By Washington Irving
In 1832, Washington Irving, lately back from seventeen years’ place of abode in another country and wanting to discover his personal nation, launched into an day trip to the rustic west of Arkansas put aside for the Indians. A travel at the Prairies is his soaking up account of that trip, which prolonged from citadel Gibson to the pass Timbers in what's now Oklahoma. First released in 1835, it has remained a perennial favourite, preserving its unique freshness, energy, and vividness to this present day.
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In 1832, Washington Irving, lately back from seventeen years’ place of dwelling in another country and desirous to discover his personal state, launched into an excursion to the rustic west of Arkansas put aside for the Indians. A journey at the Prairies is his soaking up account of that trip, which prolonged from citadel Gibson to the go Timbers in what's now Oklahoma.
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Additional resources for A Tour on the Prairies (Western Frontier Library)
Here Irving saw many remnants of the early West, as he met Pierre Chouteau, who Page xv as a child had been present at the founding of St. Louis in 1764; saw the home on top of an Indian mound that General William Ashley had built with his fur trade profits; and drove out to visit General William Clark in his home stuffed with Indian artifacts. Then, on the following day Irving and his companions went to see the recently captured Indian, Black Hawk, and his followers, all of whom were being held in chains at the military post at Jefferson Barracks.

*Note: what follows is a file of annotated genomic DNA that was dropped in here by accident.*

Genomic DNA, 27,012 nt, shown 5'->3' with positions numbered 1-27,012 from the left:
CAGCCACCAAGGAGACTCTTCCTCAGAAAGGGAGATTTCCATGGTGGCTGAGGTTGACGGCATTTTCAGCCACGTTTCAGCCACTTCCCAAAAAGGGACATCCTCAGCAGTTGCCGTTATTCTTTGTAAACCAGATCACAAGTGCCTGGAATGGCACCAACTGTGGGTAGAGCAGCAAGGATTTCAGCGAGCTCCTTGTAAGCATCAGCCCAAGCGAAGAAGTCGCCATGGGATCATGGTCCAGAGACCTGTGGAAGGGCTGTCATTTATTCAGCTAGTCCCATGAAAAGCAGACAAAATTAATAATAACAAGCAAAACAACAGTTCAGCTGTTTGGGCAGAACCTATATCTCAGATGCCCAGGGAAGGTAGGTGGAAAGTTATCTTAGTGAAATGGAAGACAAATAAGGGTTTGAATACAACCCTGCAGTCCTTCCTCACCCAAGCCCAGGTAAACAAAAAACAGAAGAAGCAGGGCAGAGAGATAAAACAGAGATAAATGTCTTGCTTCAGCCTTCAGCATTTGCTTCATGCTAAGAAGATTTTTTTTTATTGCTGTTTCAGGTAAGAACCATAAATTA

Page xxxii markable picture of life in far western America. Few of his fellows of the brush could attain his effects. It is no wonder that he still charms us. Very early in the narrative we are vividly aware that he saw life with a painter's eye. Eager to begin his tour, Irving rode over from Fort Gibson to Chouteau's post on the Verdigris, from which they were to set out. " A motley crew they were, dressed in "frock-coats made of green blankets . . " His quick eye moved on to a group of Osages, stately fellows, stern and simple in garb and aspect.
But they have welcomed me home with their old indulgence; they have shown that, notwithstanding my long absence, and the doubts and suggestions to which it had given rise, they still believe and trust in me. And now, let them feel assured, that I am heart and soul among them. I make no boast of my patriotism; I can only say, that, as far as it goes, it is no blind attachment. I have sojourned in various countries; have been treated in them above my deserts; and the remembrance of them is grateful and pleasant to me.
A Tour on the Prairies (Western Frontier Library) by Washington Irving